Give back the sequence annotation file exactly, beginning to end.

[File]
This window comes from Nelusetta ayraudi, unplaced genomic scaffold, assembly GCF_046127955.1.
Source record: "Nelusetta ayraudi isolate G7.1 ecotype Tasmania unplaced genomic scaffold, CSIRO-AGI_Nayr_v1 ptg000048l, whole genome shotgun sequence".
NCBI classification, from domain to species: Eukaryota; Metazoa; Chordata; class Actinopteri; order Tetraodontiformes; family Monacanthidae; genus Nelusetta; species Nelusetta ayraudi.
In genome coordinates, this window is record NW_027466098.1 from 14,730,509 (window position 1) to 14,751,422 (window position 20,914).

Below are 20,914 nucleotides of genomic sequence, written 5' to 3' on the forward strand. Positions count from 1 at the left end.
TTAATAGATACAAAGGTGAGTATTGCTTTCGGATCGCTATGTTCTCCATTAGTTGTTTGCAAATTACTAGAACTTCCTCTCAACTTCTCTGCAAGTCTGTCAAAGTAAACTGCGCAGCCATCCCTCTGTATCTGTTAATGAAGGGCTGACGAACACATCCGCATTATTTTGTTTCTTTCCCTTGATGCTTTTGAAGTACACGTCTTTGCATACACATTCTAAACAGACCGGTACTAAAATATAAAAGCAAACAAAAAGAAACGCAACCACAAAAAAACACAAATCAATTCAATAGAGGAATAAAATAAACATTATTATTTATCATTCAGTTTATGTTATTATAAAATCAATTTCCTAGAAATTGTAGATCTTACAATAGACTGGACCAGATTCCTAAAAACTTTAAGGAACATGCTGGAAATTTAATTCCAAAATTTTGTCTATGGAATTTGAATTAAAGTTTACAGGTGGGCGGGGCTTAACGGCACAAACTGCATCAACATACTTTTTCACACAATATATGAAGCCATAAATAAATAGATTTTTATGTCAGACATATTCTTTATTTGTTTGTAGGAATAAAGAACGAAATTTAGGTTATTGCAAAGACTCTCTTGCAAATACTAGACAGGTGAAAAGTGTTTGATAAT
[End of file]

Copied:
This window comes from Nelusetta ayraudi, unplaced genomic scaffold, assembly GCF_046127955.1.
Source record: "Nelusetta ayraudi isolate G7.1 ecotype Tasmania unplaced genomic scaffold, CSIRO-AGI_Nayr_v1 ptg000048l, whole genome shotgun sequence".
NCBI classification, from domain to species: Eukaryota; Metazoa; Chordata; class Actinopteri; order Tetraodontiformes; family Monacanthidae; genus Nelusetta; species Nelusetta ayraudi.
In genome coordinates, this window is record NW_027466098.1 from 14,730,509 (window position 1) to 14,751,422 (window position 20,914).

Below are 20,914 nucleotides of genomic sequence, written 5' to 3' on the forward strand. Positions count from 1 at the left end.
TTAATAGATACAAAGGTGAGTATTGCTTTCGGATCGCTATGTTCTCCATTAGTTGTTTGCAAATTACTAGAACTTCCTCTCAACTTCTCTGCAAGTCTGTCAAAGTAAACTGCGCAGCCATCCCTCTGTATCTGTTAATGAAGGGCTGACGAACACATCCGCATTATTTTGTTTCTTTCCCTTGATGCTTTTGAAGTACACGTCTTTGCATACACATTCTAAACAGACCGGTACTAAAATATAAAAGCAAACAAAAAGAAACGCAACCACAAAAAAACACAAATCAATTCAATAGAGGAATAAAATAAACATTATTATTTATCATTCAGTTTATGTTATTATAAAATCAATTTCCTAGAAATTGTAGATCTTACAATAGACTGGACCAGATTCCTAAAAACTTTAAGGAACATGCTGGAAATTTAATTCCAAAATTTTGTCTATGGAATTTGAATTAAAGTTTACAGGTGGGCGGGGCTTAACGGCACAAACTGCATCAACATACTTTTTCACACAATATATGAAGCCATAAATAAATAGATTTTTATGTCAGACATATTCTTTATTTGTTTGTAGGAATAAAGAACGAAATTTAGGTTATTGCAAAGACTCTCTTGCAAATACTAGACAGGTGAAAAGTGTTTGATAAT